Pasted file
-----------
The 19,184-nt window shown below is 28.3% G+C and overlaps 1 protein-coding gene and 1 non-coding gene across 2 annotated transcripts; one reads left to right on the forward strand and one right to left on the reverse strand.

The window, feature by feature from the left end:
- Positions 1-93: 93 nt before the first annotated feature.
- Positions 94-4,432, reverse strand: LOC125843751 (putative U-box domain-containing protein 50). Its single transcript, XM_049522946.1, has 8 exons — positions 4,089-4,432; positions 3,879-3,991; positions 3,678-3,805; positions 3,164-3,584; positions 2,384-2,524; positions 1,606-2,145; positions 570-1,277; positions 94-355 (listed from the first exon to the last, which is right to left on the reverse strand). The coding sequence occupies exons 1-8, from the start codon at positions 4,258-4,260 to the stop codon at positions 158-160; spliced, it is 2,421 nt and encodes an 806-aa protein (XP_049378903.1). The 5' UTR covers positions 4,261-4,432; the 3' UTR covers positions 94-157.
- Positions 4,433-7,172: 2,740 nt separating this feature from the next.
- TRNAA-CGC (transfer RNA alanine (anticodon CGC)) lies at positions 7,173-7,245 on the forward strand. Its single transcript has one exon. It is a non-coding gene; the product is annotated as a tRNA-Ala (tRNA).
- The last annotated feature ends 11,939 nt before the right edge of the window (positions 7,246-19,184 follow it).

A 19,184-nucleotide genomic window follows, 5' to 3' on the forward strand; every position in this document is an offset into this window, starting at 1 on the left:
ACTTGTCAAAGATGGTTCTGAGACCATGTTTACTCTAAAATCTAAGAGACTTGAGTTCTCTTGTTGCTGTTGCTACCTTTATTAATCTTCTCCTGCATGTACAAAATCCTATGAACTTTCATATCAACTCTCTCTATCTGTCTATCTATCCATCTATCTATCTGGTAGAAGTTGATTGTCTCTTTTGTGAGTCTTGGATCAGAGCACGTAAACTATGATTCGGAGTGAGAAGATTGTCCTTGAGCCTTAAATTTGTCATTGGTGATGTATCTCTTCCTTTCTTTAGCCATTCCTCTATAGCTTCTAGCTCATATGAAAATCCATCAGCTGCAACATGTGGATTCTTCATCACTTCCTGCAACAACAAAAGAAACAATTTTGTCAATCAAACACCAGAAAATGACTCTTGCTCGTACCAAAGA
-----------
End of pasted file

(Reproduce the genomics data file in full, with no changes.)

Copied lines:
The 19,184-nt window shown below is 28.3% G+C and overlaps 1 protein-coding gene and 1 non-coding gene across 2 annotated transcripts; one reads left to right on the forward strand and one right to left on the reverse strand.

The window, feature by feature from the left end:
- Positions 1-93: 93 nt before the first annotated feature.
- Positions 94-4,432, reverse strand: LOC125843751 (putative U-box domain-containing protein 50). Its single transcript, XM_049522946.1, has 8 exons — positions 4,089-4,432; positions 3,879-3,991; positions 3,678-3,805; positions 3,164-3,584; positions 2,384-2,524; positions 1,606-2,145; positions 570-1,277; positions 94-355 (listed from the first exon to the last, which is right to left on the reverse strand). The coding sequence occupies exons 1-8, from the start codon at positions 4,258-4,260 to the stop codon at positions 158-160; spliced, it is 2,421 nt and encodes an 806-aa protein (XP_049378903.1). The 5' UTR covers positions 4,261-4,432; the 3' UTR covers positions 94-157.
- Positions 4,433-7,172: 2,740 nt separating this feature from the next.
- TRNAA-CGC (transfer RNA alanine (anticodon CGC)) lies at positions 7,173-7,245 on the forward strand. Its single transcript has one exon. It is a non-coding gene; the product is annotated as a tRNA-Ala (tRNA).
- The last annotated feature ends 11,939 nt before the right edge of the window (positions 7,246-19,184 follow it).

A 19,184-nucleotide genomic window follows, 5' to 3' on the forward strand; every position in this document is an offset into this window, starting at 1 on the left:
ACTTGTCAAAGATGGTTCTGAGACCATGTTTACTCTAAAATCTAAGAGACTTGAGTTCTCTTGTTGCTGTTGCTACCTTTATTAATCTTCTCCTGCATGTACAAAATCCTATGAACTTTCATATCAACTCTCTCTATCTGTCTATCTATCCATCTATCTATCTGGTAGAAGTTGATTGTCTCTTTTGTGAGTCTTGGATCAGAGCACGTAAACTATGATTCGGAGTGAGAAGATTGTCCTTGAGCCTTAAATTTGTCATTGGTGATGTATCTCTTCCTTTCTTTAGCCATTCCTCTATAGCTTCTAGCTCATATGAAAATCCATCAGCTGCAACATGTGGATTCTTCATCACTTCCTGCAACAACAAAAGAAACAATTTTGTCAATCAAACACCAGAAAATGACTCTTGCTCGTACCAAAGA